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FAQ: Prolog Implementations 2/2 [Monthly posting]
Section - [2-7] Free Logic Programming Systems

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   ALF (Algebraic Logic Functional programming language) is a
   language which combines functional and logic programming techniques.
   The foundation of ALF is Horn clause logic with equality which
   consists of predicates and Horn clauses for logic programming, and
   functions and equations for functional programming.  The abstract
   machine is based on the Warren Abstract Machine (WAM) with several
   extensions to implement narrowing and rewriting.     In the current
   implementation programs of this abstract machine are executed by an
   emulator written in C. It is available by anonymous ftp from
   (aka as the files alf_*.zoo
   (Documentation, C sources for the emulator, the preprocessor and the
   compiler). For further information, contact Rudolf Opalla

   CORAL is a deductive database/logic programming system developed at
   the University of Wisconsin-Madison. It is a declarative language
   based on Horn-clause rules with extensions like SQL's group-by and
   aggregation operators, and uses a Prolog-like syntax.

   CORAL is available via anonymous ftp from  The
   distribution includes source code compatible with AT&T C++ Version 2.0
   or later, executables for Decstations and SUN 4s, the CORAL User
   Manual, and some related papers containing a language overview and
   implementation details.  (A version of the source code compatible with
   GNU g++ will be available shortly.) For more information, contact
   Raghu Ramakrishnan, <>.

   Lolli is an interpreter for logic programming based on linear logic
   principles. Lolli, named for the linear logic implication operator
   "-o" called lollipop, is a full implementation of the language
   described in the paper "Logic Programming in a Fragment of
   Intuitionistic Linear Logic" (Josh Hodas & Dale Miller, to appear in
   Information and Computation), though it differs a bit in syntax, and
   has several built-in extra-logical predicates and operators. Lolli is
   available by anonymous ftp from 
   This distribution includes full ML source, along with a Makefile, as well
   as several background papers and a collection of example programs. For
   those who do not have SML-NJ at their site, the authors hope to
   provide pre-built binaries for a variety of architectures. These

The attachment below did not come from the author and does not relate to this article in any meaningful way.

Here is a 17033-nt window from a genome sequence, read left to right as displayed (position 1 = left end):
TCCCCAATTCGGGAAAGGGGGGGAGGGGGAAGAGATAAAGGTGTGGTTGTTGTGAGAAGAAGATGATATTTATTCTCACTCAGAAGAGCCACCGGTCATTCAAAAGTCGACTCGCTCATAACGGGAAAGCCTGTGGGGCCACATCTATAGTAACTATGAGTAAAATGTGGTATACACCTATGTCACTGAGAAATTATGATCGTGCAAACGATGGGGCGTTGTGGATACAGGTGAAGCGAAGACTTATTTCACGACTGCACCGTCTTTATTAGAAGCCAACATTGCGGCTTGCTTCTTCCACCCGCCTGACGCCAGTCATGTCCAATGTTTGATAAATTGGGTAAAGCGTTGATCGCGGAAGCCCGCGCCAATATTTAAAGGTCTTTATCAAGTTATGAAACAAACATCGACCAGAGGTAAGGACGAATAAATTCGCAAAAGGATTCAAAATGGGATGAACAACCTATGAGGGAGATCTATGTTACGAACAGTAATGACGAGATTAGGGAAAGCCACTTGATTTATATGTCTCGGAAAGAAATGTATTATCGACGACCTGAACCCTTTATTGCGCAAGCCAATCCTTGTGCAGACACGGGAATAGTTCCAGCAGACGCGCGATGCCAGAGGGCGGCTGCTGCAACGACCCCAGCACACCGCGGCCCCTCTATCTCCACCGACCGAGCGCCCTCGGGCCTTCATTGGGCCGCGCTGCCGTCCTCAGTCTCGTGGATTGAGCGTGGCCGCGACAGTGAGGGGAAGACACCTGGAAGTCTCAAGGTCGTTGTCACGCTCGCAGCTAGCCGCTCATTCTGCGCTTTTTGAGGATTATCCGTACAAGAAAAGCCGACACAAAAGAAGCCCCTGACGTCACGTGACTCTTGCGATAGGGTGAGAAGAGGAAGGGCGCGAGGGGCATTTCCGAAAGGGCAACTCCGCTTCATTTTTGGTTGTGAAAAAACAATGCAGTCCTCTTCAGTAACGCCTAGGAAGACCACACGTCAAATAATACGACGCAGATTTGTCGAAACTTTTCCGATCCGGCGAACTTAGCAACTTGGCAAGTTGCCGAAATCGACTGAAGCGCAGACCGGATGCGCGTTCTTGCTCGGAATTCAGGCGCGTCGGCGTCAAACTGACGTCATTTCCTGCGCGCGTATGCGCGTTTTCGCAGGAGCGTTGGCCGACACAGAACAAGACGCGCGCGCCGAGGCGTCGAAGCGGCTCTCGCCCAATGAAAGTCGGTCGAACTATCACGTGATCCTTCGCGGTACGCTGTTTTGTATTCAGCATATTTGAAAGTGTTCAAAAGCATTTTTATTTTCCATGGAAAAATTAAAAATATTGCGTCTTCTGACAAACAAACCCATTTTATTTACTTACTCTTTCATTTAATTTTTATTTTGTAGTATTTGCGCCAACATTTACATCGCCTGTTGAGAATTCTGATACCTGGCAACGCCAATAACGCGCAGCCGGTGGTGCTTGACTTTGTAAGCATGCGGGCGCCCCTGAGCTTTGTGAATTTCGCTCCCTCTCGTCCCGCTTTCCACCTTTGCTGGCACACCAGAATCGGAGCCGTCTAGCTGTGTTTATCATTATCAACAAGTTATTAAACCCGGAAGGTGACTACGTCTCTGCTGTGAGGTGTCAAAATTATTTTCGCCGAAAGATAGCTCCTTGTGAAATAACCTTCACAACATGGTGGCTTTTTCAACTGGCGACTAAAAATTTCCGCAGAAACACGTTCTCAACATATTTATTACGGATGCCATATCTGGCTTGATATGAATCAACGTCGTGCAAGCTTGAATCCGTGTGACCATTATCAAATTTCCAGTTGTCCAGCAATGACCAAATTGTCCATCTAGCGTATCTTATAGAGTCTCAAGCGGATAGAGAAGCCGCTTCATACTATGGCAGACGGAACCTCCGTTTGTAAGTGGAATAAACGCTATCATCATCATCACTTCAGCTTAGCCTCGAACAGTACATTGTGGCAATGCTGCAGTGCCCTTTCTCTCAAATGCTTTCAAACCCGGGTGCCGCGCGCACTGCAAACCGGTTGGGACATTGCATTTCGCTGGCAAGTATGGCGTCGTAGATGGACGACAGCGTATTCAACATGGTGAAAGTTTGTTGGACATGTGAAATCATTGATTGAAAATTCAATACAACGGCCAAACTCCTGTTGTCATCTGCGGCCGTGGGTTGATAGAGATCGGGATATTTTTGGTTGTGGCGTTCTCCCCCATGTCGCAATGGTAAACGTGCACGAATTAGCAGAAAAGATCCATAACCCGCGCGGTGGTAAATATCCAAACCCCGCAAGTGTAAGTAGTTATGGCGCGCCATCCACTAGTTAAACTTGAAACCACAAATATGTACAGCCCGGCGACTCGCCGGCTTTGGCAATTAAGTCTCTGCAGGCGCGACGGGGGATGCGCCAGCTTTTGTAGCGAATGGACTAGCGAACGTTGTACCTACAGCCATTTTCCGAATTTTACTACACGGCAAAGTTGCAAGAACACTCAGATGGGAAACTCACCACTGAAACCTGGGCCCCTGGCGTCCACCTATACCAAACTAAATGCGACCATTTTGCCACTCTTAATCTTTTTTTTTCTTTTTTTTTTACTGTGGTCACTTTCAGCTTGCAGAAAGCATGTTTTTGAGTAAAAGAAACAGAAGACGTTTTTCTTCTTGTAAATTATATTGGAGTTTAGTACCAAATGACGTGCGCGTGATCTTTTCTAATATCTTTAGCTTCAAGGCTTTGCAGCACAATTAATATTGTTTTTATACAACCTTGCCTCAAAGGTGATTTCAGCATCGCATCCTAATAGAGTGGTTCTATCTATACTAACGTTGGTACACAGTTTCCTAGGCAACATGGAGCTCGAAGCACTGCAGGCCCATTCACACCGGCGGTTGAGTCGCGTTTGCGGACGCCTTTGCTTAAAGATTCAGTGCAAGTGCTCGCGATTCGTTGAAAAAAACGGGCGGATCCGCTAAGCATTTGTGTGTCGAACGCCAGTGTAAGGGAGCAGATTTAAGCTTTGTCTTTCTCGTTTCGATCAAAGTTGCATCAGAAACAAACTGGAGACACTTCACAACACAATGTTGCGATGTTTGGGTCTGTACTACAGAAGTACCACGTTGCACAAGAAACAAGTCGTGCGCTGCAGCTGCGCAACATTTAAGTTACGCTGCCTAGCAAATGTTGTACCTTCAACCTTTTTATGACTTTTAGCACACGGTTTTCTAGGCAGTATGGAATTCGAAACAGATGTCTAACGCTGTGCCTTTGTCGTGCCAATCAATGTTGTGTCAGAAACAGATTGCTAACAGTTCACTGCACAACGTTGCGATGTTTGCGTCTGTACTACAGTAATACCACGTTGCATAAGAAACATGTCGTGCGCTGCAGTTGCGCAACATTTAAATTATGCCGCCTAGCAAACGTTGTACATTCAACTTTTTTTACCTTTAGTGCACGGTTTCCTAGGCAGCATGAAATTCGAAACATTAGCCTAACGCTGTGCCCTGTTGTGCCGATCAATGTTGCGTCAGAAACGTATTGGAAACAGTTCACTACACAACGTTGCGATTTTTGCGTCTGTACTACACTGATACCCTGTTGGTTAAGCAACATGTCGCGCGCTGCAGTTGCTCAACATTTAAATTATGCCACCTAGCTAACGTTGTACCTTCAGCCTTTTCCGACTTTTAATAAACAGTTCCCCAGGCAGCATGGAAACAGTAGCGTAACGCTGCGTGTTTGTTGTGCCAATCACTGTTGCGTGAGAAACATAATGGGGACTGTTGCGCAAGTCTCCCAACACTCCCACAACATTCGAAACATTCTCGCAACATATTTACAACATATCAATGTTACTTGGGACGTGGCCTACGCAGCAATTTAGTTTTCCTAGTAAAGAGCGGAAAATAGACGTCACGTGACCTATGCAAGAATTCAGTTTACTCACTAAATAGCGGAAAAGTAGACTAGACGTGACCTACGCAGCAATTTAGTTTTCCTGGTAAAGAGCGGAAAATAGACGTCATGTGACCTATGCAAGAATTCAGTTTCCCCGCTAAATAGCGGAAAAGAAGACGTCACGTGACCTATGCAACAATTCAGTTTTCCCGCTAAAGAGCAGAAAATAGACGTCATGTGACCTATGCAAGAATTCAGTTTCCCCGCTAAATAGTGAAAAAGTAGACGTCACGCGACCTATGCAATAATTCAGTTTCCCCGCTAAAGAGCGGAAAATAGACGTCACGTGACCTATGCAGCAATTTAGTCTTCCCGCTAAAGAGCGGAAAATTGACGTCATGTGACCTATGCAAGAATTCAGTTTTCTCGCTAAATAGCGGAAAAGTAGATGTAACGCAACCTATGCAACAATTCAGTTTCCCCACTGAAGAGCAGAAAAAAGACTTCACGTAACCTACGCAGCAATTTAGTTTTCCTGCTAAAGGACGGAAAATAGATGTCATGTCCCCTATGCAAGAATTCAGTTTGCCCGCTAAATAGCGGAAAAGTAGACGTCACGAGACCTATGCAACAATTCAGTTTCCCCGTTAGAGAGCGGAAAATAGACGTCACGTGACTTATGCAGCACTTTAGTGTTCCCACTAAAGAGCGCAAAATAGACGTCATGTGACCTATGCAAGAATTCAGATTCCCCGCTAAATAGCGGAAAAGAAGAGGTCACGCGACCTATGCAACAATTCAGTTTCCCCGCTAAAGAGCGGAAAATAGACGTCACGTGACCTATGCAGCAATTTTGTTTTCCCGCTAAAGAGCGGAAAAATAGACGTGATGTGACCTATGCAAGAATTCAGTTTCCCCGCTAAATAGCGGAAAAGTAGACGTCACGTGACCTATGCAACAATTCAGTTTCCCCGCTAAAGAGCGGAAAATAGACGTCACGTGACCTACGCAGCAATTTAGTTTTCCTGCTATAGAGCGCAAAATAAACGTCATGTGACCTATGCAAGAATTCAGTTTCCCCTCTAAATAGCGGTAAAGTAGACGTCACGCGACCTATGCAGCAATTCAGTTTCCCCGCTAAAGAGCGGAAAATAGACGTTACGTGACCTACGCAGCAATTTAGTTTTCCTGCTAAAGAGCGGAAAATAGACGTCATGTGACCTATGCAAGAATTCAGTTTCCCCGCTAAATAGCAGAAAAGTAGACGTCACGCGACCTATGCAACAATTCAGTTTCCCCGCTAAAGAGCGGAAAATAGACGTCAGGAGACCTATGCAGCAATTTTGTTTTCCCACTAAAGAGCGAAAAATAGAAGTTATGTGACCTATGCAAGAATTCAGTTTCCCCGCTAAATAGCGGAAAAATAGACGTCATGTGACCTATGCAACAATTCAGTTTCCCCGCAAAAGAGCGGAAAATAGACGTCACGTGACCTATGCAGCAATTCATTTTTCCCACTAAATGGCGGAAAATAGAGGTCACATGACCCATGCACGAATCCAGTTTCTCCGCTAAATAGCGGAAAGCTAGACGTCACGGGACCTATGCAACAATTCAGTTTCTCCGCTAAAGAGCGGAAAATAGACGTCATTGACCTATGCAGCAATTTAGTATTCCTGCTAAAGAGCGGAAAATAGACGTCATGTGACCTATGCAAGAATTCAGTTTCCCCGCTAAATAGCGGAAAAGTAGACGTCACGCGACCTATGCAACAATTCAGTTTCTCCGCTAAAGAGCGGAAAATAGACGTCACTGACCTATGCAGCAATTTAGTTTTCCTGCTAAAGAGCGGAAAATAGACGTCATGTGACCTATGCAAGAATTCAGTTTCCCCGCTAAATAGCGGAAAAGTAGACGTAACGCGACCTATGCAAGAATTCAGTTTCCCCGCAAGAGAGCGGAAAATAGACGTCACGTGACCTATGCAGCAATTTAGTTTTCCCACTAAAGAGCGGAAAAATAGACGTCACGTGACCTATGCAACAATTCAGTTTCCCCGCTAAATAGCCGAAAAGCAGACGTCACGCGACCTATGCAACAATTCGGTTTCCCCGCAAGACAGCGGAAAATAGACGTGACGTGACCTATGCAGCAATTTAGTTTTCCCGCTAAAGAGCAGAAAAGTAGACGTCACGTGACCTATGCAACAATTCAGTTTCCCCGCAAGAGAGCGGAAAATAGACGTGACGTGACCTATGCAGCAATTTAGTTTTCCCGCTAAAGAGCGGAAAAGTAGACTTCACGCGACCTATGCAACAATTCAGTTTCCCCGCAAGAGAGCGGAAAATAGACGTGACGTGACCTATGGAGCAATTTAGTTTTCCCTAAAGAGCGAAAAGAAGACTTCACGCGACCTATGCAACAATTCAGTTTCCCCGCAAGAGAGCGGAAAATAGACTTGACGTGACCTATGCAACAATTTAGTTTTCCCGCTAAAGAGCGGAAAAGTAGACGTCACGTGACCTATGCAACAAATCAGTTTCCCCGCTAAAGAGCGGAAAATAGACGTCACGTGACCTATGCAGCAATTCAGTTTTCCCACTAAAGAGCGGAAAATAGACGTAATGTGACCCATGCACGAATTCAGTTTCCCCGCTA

binaries can be found on
   At present Sparc and NeXT binaries are available.  If you compile
   lolli on a new architecture, please contact Josh Hodas at
   <> so that he can make your binary available.

   Mercury is a new, purely declarative logic programming language.
   Like Prolog and other existing logic programming languages, it is a
   very high-level language that allows programmers to concentrate on the
   problem rather than the low-level details such as memory management. 
   Unlike Prolog, which is oriented towards exploratory programming,
   Mercury is designed for the construction of large, reliable, efficient
   software systems by teams of programmers.  As a consequence,
   programming in Mercury has a different flavor than programming in

   The main features of Mercury are:

	-  Mercury is purely declarative: predicates in Mercury do not
	   have non-logical side effects.
	-  Mercury is a strongly typed language.  Mercury's type system is
	   based on many-sorted logic with parametric polymorphism, very
	   similar to the type systems of modern functional languages such
	   as ML and Haskell.  Type errors are reported at compile time.
	-  Mercury is a strongly moded language.  
	-  Mercury has a strong determinism system. 
	-  Mercury has a module system.  
	-  Mercury supports higher-order programming,
	   with closures, currying, and lambda expressions.
	-  Mercury is very efficient (in comparison with existing logic
	   programming languages).  Strong types, modes, and determinism
	   provide the compiler with the information it needs to generate
	   very efficient code.

   The current Mercury system runs on Unix machines. It is known to run on
   Solaris 2.x, IRIX 5.x, Ultrix 4.3, OSF/1.1, BSDI 1.1, and Linux. It
   should run without too many changes on other Unix variants as well.
   You need gcc version 2.6.3 or higher and GNU make version 3.69
   or higher.  The Mercury distribution is available via anonymous
   ftp or WWW from the following locations:


   The Mercury WWW page is

See also LIFE, SLG, and XSB in [2-1], BeBOP in [2-3], and Oz in [2-5].

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Top Document: FAQ: Prolog Implementations 2/2 [Monthly posting]
Previous Document: [2-6] Commercial Constraint Systems
Next Document: [2-8] Commercial Logic Programming Systems

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Last Update March 27 2014 @ 02:12 PM